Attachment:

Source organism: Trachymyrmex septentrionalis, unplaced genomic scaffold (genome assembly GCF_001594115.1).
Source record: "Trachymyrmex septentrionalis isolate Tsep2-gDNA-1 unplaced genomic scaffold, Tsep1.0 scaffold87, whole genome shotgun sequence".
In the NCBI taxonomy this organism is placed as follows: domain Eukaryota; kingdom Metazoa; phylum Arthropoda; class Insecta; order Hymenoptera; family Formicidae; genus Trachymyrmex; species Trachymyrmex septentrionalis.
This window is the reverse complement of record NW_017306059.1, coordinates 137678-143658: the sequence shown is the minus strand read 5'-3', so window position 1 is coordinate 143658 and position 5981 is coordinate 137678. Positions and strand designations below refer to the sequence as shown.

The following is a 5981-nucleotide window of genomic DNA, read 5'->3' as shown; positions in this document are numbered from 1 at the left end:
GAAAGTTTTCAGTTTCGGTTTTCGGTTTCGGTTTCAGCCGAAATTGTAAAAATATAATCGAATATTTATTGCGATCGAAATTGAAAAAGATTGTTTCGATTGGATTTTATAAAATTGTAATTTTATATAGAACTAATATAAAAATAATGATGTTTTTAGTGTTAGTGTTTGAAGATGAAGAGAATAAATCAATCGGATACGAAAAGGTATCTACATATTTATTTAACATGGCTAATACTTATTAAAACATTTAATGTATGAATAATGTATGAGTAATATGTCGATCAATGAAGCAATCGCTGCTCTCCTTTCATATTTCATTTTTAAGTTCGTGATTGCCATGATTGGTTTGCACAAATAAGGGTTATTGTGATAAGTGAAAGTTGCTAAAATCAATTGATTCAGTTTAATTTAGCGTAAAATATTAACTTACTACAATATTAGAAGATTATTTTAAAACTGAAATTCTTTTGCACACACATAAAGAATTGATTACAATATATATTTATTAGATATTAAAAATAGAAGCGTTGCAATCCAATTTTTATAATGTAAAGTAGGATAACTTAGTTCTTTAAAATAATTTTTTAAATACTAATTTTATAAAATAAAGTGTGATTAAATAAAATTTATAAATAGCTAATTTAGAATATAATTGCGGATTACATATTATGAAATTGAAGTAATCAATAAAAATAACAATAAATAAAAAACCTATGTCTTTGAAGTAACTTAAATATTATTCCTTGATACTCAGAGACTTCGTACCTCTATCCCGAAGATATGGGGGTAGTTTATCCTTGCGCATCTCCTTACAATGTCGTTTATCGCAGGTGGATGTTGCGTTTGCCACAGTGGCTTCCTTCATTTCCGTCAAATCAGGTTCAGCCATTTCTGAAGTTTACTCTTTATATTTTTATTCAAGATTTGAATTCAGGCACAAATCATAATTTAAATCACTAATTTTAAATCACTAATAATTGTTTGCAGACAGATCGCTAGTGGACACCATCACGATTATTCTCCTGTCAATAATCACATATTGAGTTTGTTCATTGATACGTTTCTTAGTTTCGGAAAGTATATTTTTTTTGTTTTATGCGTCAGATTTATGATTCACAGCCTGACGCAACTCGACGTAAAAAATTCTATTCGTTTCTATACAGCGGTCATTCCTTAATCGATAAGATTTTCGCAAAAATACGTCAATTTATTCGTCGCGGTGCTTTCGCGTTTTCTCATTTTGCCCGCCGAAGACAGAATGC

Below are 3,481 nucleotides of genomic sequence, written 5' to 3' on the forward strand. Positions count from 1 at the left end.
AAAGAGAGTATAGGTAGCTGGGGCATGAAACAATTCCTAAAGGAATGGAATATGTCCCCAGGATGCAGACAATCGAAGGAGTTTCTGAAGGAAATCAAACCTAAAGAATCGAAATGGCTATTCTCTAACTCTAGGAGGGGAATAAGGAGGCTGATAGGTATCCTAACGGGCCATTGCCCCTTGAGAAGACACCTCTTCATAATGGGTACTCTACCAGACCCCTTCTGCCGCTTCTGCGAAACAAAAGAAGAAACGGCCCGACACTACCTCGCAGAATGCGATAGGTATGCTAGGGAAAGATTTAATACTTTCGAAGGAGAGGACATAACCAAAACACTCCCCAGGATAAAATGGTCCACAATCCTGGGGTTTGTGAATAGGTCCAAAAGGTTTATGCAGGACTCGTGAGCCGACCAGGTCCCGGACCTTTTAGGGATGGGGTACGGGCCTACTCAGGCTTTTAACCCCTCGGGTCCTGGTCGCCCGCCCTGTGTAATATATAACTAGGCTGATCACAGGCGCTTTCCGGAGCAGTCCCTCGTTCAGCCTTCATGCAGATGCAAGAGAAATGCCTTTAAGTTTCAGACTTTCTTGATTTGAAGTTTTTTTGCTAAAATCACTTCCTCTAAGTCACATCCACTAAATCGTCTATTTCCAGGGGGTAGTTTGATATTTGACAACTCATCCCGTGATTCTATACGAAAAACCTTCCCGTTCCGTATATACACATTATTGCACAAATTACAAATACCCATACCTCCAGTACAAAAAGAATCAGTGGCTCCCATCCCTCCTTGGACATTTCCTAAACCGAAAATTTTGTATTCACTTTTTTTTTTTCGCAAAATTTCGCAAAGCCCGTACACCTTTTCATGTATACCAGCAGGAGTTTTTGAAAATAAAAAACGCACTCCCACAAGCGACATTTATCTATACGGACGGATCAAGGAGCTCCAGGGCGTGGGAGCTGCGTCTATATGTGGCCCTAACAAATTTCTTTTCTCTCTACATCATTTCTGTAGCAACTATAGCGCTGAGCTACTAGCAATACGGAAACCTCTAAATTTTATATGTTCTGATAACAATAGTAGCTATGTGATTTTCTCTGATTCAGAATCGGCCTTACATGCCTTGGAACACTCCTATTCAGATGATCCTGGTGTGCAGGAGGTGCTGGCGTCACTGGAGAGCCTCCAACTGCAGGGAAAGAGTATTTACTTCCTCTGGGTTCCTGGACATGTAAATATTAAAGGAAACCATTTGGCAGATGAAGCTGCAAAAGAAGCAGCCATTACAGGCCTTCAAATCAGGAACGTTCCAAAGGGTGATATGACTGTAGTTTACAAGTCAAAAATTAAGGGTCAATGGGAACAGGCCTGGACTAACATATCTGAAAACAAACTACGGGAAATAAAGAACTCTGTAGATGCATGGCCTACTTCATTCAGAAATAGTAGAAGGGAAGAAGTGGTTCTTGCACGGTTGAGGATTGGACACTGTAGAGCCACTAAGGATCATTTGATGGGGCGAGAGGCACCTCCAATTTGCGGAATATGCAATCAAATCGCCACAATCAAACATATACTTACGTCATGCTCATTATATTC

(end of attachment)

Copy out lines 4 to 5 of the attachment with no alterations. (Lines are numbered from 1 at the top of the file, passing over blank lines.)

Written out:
This window is the reverse complement of record NW_017306059.1, coordinates 137678-143658: the sequence shown is the minus strand read 5'-3', so window position 1 is coordinate 143658 and position 5981 is coordinate 137678. Positions and strand designations below refer to the sequence as shown.

The following is a 5981-nucleotide window of genomic DNA, read 5'->3' as shown; positions in this document are numbered from 1 at the left end: